The United States was a global maritime power centuries before it became the world’s de factosuperpower. Merchant ships built and crewed in the colonies sailed to the ends of the Earth. It should come as no surprise that where commerce led, the U.S. Navy soon followed. As early as the American Revolution the new nation understood the strategic role of forward deployed naval power. The famous battle between John Paul Jones’s Bonhomme Richard and the Serapis took place where? Off Flamborough Head, Yorkshire, as the former sought to intercept the Baltic trade fleet being escorted home by the latter. The need to respond to raids on U.S. merchant ships by the Barbary pirates resulted in the creation of the United States Navy in March, 1794 and the deployment of the first operational squadron to blockade the port of Algiers. From 1819 to 1861 the African squadron operated alongside the British Navy to suppress the slave trade. During the Mexican-American War, the U.S. Army and Navy conducted multiple amphibious operations at Veracruz and on the California coast. The Navy early on established a continuing presence in the Pacific, resulting, inter alia, in Admiral Perry’s visit to Japan in 1856 and Admiral Dewey’s defeat of a Spanish squadron in the battle of Manila Bay, April 26, 1898.* The U.S. Navy’s forward operations in the twentieth century were dominated by two World Wars and, from 1946 to 1991, the requirement to ensure the peace of the Cold War by securing the freedom of the seas, guaranteeing access to friends and allies and projecting military power ashore in the Caribbean, Middle East and East Asia.
The end of the Cold War saw the Navy adapt in ways that, if anything, increased the value of forward presence to the nation’s political and military leaders. Forward deployed carrier strike groups served as highly visible symbols of American power, presence and commitment. They also provided readily available support to joint operations in the absence of land bases. From October through December, 2001 naval aviation conducted 75 percent of strike sorties in support of Operation Enduring Freedom. In addition, the USS Kitty Hawk (CV-63) deployed with critical special operations forces at the start of that operation. The role of the nuclear-powered submarine shifted from that of submarine hunter-killer to an ISR and land-attack platform of unrivaled ability. The combined Marine Expeditionary Unit/Amphibious Ready Group provided an air-sea-land crisis response capability. For example, in 2011 the USS Kearsarge (LHD-3) amphibious assault ship deployed first to the Indian Ocean to provide disaster relief following a massive earthquake in Pakistan, and then moved to the Mediterranean to conduct both airstrikes and a successful combat search and rescue mission as part of the Libyan intervention.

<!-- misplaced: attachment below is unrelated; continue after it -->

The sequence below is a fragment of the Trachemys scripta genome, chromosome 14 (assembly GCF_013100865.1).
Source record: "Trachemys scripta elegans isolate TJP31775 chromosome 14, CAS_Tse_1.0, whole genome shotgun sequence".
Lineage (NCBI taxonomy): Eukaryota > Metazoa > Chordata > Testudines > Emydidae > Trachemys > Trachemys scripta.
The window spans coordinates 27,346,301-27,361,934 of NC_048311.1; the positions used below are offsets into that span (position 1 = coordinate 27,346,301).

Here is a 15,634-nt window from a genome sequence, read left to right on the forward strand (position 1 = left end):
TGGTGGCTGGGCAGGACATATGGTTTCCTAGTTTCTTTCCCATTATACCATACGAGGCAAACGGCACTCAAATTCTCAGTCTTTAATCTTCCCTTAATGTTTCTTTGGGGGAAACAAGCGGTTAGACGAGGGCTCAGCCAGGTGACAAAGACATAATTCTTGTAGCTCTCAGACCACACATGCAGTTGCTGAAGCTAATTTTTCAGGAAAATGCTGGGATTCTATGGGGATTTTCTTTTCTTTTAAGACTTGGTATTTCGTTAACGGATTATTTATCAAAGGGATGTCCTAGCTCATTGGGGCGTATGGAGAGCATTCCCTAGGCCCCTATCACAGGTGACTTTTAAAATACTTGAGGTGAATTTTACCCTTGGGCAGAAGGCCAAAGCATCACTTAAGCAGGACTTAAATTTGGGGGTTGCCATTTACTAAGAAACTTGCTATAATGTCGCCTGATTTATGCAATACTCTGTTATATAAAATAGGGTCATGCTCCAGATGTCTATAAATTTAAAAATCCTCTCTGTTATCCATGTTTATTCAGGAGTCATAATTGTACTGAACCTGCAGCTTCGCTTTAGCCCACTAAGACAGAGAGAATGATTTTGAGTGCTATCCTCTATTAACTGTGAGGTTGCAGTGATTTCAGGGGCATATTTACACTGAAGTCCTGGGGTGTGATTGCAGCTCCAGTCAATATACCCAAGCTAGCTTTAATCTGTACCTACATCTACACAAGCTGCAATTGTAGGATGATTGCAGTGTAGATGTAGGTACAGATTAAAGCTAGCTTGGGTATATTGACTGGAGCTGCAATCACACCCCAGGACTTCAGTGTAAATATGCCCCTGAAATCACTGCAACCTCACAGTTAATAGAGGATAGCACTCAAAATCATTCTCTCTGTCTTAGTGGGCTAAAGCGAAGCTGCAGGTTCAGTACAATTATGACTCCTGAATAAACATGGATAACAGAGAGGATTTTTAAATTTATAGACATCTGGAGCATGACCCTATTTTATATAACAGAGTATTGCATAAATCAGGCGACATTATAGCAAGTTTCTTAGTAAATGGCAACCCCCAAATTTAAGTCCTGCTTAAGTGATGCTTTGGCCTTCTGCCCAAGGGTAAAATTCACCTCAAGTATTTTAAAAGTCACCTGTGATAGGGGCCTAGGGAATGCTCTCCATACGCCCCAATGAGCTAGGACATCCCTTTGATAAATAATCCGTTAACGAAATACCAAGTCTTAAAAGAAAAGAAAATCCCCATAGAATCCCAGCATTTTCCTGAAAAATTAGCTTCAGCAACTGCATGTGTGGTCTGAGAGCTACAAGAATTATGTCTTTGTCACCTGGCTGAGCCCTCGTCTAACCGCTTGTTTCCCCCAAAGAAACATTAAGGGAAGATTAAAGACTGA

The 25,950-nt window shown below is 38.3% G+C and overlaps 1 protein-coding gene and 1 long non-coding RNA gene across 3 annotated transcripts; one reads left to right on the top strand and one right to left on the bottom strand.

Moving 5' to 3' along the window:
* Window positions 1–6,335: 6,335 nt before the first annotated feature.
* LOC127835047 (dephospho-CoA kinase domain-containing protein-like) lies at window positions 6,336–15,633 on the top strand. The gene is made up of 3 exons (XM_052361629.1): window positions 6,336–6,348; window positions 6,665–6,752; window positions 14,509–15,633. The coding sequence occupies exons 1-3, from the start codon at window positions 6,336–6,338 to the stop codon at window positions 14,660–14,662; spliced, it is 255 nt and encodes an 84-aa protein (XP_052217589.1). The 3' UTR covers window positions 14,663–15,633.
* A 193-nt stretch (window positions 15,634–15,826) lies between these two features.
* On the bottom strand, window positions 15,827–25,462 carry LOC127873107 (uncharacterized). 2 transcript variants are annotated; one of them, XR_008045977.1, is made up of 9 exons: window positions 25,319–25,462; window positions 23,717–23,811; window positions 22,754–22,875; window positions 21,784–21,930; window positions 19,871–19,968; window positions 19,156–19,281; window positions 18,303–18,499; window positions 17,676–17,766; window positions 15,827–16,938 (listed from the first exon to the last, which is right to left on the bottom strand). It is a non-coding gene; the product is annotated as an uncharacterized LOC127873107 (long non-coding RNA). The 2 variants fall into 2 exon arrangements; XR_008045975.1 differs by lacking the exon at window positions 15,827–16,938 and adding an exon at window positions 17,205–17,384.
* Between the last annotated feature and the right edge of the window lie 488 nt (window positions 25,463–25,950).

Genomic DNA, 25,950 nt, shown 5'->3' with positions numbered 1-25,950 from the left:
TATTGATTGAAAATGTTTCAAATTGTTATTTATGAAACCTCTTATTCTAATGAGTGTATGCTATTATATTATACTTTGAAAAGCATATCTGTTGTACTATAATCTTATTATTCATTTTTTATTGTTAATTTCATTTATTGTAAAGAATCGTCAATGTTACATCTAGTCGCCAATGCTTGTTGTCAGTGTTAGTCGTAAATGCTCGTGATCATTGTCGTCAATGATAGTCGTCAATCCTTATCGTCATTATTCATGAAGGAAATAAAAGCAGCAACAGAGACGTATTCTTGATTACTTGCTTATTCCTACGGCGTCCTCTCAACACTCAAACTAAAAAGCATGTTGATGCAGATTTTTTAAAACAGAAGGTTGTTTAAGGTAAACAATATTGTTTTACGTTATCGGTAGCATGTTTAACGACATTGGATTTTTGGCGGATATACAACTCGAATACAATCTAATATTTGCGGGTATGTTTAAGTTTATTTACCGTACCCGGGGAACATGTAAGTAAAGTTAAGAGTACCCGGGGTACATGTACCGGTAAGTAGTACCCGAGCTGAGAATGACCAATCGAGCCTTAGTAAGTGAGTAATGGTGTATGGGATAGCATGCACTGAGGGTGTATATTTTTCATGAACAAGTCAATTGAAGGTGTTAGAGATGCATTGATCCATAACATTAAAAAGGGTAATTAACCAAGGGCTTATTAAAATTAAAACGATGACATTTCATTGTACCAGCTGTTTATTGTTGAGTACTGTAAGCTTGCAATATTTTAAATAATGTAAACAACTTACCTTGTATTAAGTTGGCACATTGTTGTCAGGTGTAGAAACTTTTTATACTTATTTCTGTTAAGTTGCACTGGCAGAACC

Today, forward naval presence is one of the most valuable military, political and even economic assets this nation possesses. U.S. naval forces deployed in the Gulf of Aden, the Arabian Sea, the Gulf of Mexico and the Western Pacific are helping to suppress piracy, interdict narco-trafficking, deter would-be aggressors from attempting to close critical sea lanes, provide humanitarian assistance to nations experiencing natural disasters and standing ready to provide Combatant Commanders with immediate, decisive offensive and defensive power. When North Korea threatened to attack the U.S. homeland with nuclear-armed ballistic missiles, Aegis missile defense capable ships were immediately dispatched to the region. Following the Syrian regime’s use of chemical weapons against its own people, the Navy placed five Tomahawk cruise missile armed destroyers in international waters off that country’s coast. Navy assets that responded to the humanitarian crisis in the Philippines included a forward deployed carrier strike group organized around the USS George Washington, two amphibious landing ships from Japan and even an oceanographic survey vessel, the Bowditch, operated by the Maritime Sealift Command for the Naval Oceanographic Office.
The U.S. Navy, unlike most others, has never stayed close to home shores; it has always been at sea, forward deployed and engaged. This remains as true today as it was from its founding. In a recent speech, Secretary of the Navy Ray Mabus expressed this idea succinctly yet eloquently: “Presence is what we do. It is who we are. We reassure our partners that we are there, and assure those who may wish our country and allies harm that we’re never far away. That is American seapower.”
*I am indebted to Bryan McGrath for these examples.
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